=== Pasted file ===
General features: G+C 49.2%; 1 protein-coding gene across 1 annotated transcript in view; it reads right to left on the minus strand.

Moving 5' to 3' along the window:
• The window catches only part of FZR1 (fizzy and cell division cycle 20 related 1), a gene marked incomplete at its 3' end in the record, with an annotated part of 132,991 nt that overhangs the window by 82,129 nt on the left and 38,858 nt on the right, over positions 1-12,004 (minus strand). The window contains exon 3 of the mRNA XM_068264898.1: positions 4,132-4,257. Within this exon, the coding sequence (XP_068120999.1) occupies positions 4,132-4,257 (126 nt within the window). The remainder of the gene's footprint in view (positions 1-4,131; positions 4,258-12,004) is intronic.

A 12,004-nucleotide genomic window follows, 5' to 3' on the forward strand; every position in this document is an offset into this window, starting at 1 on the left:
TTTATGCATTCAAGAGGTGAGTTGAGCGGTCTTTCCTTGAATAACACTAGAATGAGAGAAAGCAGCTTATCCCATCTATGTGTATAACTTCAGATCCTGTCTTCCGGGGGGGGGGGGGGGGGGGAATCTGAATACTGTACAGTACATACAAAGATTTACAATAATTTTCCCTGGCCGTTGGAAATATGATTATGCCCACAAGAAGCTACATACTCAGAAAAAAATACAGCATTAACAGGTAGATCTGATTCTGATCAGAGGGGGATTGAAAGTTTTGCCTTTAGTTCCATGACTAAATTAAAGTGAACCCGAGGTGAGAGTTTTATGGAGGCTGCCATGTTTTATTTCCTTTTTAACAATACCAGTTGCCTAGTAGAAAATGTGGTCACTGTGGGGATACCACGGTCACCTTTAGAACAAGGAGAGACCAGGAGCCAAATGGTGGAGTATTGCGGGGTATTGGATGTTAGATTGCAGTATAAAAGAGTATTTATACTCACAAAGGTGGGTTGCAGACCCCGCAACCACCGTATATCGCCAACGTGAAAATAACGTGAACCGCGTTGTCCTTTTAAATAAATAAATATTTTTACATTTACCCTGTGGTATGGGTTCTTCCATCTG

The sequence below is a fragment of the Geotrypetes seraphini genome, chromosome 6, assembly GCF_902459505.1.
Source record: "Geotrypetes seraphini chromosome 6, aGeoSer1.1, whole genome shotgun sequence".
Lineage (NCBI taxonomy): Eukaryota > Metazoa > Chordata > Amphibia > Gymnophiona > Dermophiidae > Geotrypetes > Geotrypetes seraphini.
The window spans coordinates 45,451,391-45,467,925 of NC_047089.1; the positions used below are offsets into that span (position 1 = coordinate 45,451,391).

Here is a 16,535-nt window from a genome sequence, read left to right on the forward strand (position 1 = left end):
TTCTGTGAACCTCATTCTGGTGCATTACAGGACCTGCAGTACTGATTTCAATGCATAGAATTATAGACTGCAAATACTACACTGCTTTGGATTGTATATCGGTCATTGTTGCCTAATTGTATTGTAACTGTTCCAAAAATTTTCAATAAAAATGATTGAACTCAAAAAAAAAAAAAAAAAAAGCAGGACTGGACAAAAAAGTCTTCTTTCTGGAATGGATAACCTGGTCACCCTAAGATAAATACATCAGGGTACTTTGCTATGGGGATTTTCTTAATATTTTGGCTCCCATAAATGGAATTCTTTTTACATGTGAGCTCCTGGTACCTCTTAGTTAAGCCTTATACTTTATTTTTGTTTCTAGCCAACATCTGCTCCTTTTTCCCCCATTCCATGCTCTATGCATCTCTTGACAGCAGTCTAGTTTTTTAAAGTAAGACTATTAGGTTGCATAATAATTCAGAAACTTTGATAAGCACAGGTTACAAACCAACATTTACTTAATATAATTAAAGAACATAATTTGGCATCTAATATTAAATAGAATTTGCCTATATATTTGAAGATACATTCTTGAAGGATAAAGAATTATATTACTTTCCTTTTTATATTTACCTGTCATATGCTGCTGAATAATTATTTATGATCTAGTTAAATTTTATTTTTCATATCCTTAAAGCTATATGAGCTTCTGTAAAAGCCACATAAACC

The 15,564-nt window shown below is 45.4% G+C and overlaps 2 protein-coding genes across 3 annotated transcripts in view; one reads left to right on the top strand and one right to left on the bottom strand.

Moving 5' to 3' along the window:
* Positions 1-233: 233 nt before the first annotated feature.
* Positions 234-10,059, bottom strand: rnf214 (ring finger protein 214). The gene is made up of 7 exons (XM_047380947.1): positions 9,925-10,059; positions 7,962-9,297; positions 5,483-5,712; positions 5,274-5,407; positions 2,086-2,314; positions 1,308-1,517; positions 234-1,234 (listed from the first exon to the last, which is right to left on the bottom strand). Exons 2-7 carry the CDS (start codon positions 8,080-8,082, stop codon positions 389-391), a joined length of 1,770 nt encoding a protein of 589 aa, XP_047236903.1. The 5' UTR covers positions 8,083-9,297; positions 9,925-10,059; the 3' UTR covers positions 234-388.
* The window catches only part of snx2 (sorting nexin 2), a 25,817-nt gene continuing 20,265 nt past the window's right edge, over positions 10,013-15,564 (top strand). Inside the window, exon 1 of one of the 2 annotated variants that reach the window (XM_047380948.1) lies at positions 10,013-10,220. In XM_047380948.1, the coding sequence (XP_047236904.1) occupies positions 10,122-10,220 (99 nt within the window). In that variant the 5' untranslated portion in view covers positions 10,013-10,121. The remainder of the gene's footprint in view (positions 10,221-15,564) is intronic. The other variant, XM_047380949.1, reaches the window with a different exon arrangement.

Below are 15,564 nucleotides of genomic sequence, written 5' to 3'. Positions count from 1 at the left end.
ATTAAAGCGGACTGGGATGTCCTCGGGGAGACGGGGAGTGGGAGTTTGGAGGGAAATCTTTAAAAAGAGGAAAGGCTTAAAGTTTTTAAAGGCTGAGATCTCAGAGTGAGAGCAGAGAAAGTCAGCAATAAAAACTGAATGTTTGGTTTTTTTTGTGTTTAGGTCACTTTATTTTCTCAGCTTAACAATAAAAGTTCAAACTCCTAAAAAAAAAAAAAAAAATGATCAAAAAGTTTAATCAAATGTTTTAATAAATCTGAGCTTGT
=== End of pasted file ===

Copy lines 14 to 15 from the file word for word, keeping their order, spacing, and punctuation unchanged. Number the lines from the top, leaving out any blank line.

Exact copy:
* Positions 1-233: 233 nt before the first annotated feature.
* Positions 234-10,059, bottom strand: rnf214 (ring finger protein 214). The gene is made up of 7 exons (XM_047380947.1): positions 9,925-10,059; positions 7,962-9,297; positions 5,483-5,712; positions 5,274-5,407; positions 2,086-2,314; positions 1,308-1,517; positions 234-1,234 (listed from the first exon to the last, which is right to left on the bottom strand). Exons 2-7 carry the CDS (start codon positions 8,080-8,082, stop codon positions 389-391), a joined length of 1,770 nt encoding a protein of 589 aa, XP_047236903.1. The 5' UTR covers positions 8,083-9,297; positions 9,925-10,059; the 3' UTR covers positions 234-388.